Reading Level: Grades 7+
Life on a reservation isn't great to begin with, but when Arnold (Junior) sees his mother's name written in his geometry textbook, it's the last straw. He flings the book angrily across the classroom... hitting the teacher square in the face.
Realizing that as long as he stayed on the reservation, he was doomed to live a depressing, boring reservation life with no opportunities, Arnold tells his parents he is going to transfer schools - to the all-white, all-rich high school twenty-two miles away.
And so it begins.
Cleverly written, amusingly illustrated, and with wholly rounded characters, Alexie's first young adult novel is deserving of its high praises.
Reading Level: Ages 4 - 6
Rhinoceros isn't a very fun pet - he doesn't really do much. The rhinoceros expert says that rhinos only really do two things: pop balloons, and poke holes in kites.
Not very good activities for a boy and a rhinoceros who want to go to the park... where there is a balloon man (rhino doesn't pay him a glance) and a bunch of kids flying kites (rhino doesn't care).
On the way home from the park, the boy and the rhino see two bank robbers getting away... in a hot air balloon and by kite!
Reading level: Grades 7+
Troy, a three hundred pound high school boy, is standing on the edge of a train platform, mock headlines running through his head (FAT KID MESSES UP) as he realizes he probably wouldn't even totally succeed at his own suicide, when a homeless drug addict legend from Troy's high school, saves his life. Obviously Troy owes Curt lunch after his rescue (according to Curt), and the odd pair strike up an awkward friendship. Curt, it seems, has decided that Troy is to be the new drummer for Curt's band. Only one problem.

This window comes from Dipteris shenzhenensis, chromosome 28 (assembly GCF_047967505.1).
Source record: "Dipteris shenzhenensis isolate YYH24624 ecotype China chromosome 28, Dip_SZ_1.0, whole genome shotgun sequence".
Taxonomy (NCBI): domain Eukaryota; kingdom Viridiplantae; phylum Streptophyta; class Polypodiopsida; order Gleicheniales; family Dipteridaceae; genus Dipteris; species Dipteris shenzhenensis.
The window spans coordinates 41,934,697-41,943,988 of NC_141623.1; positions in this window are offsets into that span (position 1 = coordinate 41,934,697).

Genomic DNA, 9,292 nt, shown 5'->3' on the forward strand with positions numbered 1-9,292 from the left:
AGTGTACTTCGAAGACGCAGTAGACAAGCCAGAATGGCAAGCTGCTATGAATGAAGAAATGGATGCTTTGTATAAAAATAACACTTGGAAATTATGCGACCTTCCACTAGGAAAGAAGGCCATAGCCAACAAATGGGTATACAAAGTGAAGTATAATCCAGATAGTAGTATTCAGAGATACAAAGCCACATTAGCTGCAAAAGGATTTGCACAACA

Troy has never played the drums in his life.
Short, witty, laugh-out-loud chapters punctuated by Troy's FAT KID headlines and embodying a punk rock mentality, Fat Kid is sure to appeal.
Reading Level: Ages 3 and up
Floyd's kite gets stuck in a tree and he does everything he can think of to get it out. Unfortunately, what he can't do is think of an intelligent solution in this ridiculously absurd story that will appeal to the truly silly child in your life (or in you).
Reading Level: Grades 1 - 2